Guest essay by Eric Worrall
Even worse than we thought ™. Despite a recent sanity test study which demonstrated that high end climate models hindcast impossible Eocene temperatures, climate scientists are pushing ahead anyway with their new, even more extreme climate projections.
Climate worst-case scenarios may not go far enough, cloud data shows
Modelling suggests climate is considerably more sensitive to carbon emissions than thought
Modelling results from more than 20 institutions are being compiled for the sixth assessment by the United Nations Intergovernmental Panel on Climate Change, which is due to be released next year.
Compared with the last assessment in 2014, 25% of them show a sharp upward shift from 3C to 5C in climate sensitivity – the amount of warming projected from a doubling of atmospheric carbon dioxide from the preindustrial level of 280 parts per million. This has shocked many veteran observers, because assumptions about climate sensitivity have been relatively unchanged since the 1980s.
“That is a very deep concern,” Johan Rockström, the director of the Potsdam Institute for Climate Impact Research, said. “Climate sensitivity is the holy grail of climate science. It is the prime indicator of climate risk. For 40 years, it has been around 3C. Now, we are suddenly starting to see big climate models on the best supercomputers showing things could be worse than we thought.”Advertisement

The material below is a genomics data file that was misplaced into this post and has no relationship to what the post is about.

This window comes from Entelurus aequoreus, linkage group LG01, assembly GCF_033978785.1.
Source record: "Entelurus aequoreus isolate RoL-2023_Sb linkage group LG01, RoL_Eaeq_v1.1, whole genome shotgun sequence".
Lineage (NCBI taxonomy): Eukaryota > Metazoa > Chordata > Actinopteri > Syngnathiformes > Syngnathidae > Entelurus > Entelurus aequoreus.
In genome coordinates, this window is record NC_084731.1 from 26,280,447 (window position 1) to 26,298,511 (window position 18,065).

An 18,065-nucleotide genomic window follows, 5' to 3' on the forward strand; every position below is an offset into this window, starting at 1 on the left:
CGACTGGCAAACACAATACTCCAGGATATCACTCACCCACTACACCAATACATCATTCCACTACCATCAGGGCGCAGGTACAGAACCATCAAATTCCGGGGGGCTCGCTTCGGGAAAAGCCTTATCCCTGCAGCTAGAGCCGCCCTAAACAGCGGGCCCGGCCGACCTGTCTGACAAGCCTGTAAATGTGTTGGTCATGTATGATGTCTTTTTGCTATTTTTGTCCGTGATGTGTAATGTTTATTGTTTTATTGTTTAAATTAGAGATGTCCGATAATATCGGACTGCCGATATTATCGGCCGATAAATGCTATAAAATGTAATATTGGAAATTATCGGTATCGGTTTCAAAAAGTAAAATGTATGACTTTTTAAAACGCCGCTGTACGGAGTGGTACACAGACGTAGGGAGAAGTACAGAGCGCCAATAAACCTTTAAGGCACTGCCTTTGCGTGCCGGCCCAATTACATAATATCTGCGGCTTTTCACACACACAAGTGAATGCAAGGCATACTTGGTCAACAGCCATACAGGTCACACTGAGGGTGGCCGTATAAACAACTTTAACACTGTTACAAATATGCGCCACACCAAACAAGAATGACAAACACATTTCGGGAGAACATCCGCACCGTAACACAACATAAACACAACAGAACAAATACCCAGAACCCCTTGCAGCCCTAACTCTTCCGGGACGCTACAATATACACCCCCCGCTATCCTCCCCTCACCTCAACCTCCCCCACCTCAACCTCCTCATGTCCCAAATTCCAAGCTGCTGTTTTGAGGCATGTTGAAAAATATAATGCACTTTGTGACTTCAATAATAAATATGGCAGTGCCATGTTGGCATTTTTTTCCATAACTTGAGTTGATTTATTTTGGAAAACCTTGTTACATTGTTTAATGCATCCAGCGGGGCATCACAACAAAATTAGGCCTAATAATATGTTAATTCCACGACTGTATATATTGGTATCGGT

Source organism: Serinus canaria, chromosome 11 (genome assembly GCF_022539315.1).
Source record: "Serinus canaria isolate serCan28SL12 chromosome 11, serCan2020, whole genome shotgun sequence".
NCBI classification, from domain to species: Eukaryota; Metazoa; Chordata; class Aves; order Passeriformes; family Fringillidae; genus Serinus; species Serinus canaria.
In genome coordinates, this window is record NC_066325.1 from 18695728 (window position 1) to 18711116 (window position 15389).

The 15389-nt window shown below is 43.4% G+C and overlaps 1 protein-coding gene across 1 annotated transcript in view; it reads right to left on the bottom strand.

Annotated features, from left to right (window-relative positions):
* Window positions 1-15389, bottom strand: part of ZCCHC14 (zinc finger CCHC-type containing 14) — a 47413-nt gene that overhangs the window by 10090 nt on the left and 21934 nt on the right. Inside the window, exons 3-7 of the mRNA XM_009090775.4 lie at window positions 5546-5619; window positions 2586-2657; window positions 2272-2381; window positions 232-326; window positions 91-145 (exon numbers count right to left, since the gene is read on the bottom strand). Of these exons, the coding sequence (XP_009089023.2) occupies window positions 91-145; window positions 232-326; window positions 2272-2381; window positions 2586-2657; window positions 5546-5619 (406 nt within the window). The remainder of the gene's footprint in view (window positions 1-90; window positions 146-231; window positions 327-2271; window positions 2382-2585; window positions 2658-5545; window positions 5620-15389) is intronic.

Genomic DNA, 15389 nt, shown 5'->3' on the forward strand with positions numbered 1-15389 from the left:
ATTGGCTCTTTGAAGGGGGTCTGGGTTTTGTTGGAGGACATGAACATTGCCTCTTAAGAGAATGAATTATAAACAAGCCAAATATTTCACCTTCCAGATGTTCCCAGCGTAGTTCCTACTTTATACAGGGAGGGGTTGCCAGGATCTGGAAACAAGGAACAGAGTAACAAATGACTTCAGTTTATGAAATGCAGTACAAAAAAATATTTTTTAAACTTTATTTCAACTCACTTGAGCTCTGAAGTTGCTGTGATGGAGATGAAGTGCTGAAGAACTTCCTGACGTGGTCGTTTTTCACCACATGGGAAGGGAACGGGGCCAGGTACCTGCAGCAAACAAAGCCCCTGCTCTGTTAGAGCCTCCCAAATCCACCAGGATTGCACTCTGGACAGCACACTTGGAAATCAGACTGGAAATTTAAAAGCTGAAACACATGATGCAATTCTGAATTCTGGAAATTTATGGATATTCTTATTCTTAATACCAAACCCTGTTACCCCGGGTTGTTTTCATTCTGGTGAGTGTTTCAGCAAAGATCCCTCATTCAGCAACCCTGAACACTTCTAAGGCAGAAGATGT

Timothy Palmer, a professor in climate physics at Oxford University and a member of the Met Office’s advisory board, said the high figure initially made scientists nervous. “It was way outside previous estimates. People asked whether there was a bug in the code,” he said. “But it boiled down to relatively small changes in the way clouds are represented in the models.”
CESM2, one of the new models, hindcasts tropical temperatures in excess of 55C during the early Eocene, temperatures which would have made photosynthesis impossible, creating lifeless tropical deserts.
The fossil record says different; the early Eocene was a period of abundant tropical life.
“Some of the newest models used to make future predictions may be too sensitive to increases in atmospheric carbon dioxide and thus predict too much warming,” said U-M’s Chris Poulsen, a professor in the U-M Department of Earth and Environmental Sciences and one of the study’s three authors. – source Science Daily
Poulsen’s team are not climate skeptics. They suggested CESM1.2, the predecessor of CESM2, did a “remarkably good job” of simulating early Eocene temperatures. CESM1.2 has an equilibrium climate sensitivity of 4.2C (7.6F), vs 5.2C (9.3F) for CESM2.
via Watts Up With That?
June 13, 2020 at 01:03PM